Alex Brandon/Associated Press
The return unit, the kick coverage, you name it: Washington's special teams were beyond inadequate last season.
The team surrendered a league-worst 16.8 yards per punt return in 2013. And to cap off this unit's ineptitude, tight end Niles Paul and aged veteran Santana Moss, then 34, were the leading return men.
As you could expect, the team ushered in a slew of new faces during the offseason. With its acquisitions of players like kicker Zach Hocker, punter Robert Malone and linebacker Adam Hayward—signed on because of his prowess on special teams—Washington has made strides to address this glaring weakness.
This renewed commitment was also evident when the team cut ties with Brandon Jenkins.
Buried on the depth chart behind Brian Orakpo and Ryan Kerrigan as a rookie, it was telling that Jenkins only played six games last season, especially in light of the team's woes on special teams.
Due to his lack of effectiveness there, his poor showing in training camp, according to Tarik El-Bashir of CSN Washington, was all the cause the team needed to cut ties with the former fifth-round pick.
With Jenkins' ouster sending a clear message that backups will contribute on this unit if they're to make the team, players will be more inclined to buy into playing special teams. As Paul relayed to The Associated Press (via WJLA.com), this is an important factor.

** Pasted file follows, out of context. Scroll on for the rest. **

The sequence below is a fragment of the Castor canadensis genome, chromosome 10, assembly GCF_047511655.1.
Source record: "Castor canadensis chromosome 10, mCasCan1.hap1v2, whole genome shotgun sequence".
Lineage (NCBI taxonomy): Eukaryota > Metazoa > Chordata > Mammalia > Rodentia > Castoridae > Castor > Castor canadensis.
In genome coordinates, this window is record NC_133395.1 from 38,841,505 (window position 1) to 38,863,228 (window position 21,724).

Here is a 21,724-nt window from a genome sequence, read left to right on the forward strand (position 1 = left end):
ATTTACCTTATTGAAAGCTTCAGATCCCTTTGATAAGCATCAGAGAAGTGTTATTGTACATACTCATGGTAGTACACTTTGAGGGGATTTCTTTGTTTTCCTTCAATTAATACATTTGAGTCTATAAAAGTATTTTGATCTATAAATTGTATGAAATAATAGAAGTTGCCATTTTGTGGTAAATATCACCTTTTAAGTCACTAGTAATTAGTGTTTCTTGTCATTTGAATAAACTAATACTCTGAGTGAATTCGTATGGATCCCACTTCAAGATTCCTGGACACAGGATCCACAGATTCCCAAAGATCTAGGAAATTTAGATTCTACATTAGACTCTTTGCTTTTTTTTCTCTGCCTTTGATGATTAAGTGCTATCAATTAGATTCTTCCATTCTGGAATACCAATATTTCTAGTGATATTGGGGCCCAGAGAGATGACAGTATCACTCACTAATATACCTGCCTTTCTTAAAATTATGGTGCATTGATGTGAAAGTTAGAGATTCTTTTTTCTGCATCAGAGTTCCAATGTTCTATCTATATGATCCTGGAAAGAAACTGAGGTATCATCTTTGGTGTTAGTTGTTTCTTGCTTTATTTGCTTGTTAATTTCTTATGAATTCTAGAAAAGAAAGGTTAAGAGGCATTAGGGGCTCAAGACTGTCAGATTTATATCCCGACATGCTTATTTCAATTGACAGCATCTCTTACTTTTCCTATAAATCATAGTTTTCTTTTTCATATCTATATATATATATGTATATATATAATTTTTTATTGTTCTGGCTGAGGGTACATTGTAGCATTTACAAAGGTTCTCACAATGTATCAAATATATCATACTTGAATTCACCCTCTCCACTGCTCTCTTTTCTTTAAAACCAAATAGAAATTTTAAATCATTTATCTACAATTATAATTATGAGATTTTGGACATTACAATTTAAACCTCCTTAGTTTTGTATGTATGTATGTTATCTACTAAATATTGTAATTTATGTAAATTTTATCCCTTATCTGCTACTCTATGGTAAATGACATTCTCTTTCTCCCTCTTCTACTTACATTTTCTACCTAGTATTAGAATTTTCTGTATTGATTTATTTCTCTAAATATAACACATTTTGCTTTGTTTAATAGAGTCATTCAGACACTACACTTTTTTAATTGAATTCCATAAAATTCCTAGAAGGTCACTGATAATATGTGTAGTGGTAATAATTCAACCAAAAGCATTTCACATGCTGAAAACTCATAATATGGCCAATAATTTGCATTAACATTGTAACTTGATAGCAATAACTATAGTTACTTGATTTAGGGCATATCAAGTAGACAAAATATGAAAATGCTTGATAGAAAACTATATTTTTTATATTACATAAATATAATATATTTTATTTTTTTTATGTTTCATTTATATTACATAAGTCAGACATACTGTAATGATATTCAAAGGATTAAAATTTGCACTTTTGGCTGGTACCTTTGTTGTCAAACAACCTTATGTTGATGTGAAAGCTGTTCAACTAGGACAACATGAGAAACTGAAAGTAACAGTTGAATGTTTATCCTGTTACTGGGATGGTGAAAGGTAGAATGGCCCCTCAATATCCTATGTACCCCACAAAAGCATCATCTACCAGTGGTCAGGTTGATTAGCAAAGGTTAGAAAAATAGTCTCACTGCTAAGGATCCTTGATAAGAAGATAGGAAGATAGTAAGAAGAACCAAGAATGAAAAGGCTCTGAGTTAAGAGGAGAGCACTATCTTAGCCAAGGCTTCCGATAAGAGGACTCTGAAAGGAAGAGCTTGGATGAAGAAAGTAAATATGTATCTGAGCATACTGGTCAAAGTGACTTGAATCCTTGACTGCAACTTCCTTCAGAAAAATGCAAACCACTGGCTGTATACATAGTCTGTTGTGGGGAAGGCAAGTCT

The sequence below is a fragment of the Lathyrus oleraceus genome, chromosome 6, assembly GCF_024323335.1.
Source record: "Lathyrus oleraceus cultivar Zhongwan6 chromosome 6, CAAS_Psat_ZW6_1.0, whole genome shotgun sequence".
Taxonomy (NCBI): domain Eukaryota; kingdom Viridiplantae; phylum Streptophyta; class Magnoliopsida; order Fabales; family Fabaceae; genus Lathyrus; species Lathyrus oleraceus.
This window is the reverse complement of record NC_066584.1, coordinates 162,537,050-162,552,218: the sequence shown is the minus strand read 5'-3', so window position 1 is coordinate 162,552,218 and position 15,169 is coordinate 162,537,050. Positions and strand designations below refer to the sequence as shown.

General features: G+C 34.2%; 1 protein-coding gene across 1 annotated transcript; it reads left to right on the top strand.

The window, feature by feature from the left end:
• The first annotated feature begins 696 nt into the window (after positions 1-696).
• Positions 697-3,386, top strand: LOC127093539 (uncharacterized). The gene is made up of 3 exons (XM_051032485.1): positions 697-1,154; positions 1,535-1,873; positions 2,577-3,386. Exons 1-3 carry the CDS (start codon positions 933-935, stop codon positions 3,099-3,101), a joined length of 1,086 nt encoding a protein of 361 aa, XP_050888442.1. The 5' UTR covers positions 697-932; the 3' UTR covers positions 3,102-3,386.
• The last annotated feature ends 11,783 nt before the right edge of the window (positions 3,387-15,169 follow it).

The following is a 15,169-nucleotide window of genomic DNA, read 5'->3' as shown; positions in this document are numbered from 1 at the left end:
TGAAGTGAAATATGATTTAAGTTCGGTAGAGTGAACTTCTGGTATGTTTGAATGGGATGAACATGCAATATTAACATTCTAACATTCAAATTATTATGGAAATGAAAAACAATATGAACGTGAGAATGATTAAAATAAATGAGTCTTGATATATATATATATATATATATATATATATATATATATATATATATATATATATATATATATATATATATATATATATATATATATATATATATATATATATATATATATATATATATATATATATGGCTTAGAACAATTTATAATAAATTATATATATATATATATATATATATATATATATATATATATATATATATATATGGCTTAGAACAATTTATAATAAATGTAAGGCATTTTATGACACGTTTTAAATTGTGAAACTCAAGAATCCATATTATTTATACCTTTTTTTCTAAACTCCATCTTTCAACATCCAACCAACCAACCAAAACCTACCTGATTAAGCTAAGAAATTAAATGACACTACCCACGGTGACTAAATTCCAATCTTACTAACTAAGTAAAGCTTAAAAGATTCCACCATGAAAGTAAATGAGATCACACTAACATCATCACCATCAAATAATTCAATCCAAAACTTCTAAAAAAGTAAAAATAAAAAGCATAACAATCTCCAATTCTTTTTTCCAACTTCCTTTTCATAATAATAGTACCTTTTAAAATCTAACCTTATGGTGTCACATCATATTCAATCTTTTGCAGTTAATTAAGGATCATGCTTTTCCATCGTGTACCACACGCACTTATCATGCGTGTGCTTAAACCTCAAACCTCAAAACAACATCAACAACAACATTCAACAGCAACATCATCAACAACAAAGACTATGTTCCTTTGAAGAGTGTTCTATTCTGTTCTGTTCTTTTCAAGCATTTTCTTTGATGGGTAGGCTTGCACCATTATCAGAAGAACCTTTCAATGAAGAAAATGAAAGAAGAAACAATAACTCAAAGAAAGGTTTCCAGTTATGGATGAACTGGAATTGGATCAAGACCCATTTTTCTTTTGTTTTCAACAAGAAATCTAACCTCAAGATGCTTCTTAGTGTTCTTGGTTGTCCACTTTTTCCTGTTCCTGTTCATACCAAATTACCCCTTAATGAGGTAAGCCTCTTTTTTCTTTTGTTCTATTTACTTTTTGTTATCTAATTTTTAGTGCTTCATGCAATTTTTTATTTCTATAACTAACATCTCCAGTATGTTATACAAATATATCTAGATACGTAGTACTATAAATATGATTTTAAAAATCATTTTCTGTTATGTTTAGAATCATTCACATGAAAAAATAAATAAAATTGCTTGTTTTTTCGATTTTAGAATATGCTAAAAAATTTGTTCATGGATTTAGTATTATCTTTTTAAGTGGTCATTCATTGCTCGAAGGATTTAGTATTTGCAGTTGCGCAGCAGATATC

"We've got guys in here that actually want to be on the teams and who know their role on this team," he said.
What the team has also got is a new special teams coach, Ben Kotwica. A former Iraq war veteran, Kotwica has used his motivation skills to create an excitement about playing on his "special forces."
In comments he made to the AP, Griffin emphasized the impact Kotwica has had on players.
"He had us so pumped up in there from his speech, I raised my hand. I was ready to run down on kickoffs," Griffin said.
As Washington aims to be the latest worst-to-first story in the NFL, any gains on special teams would aid the team in this cause.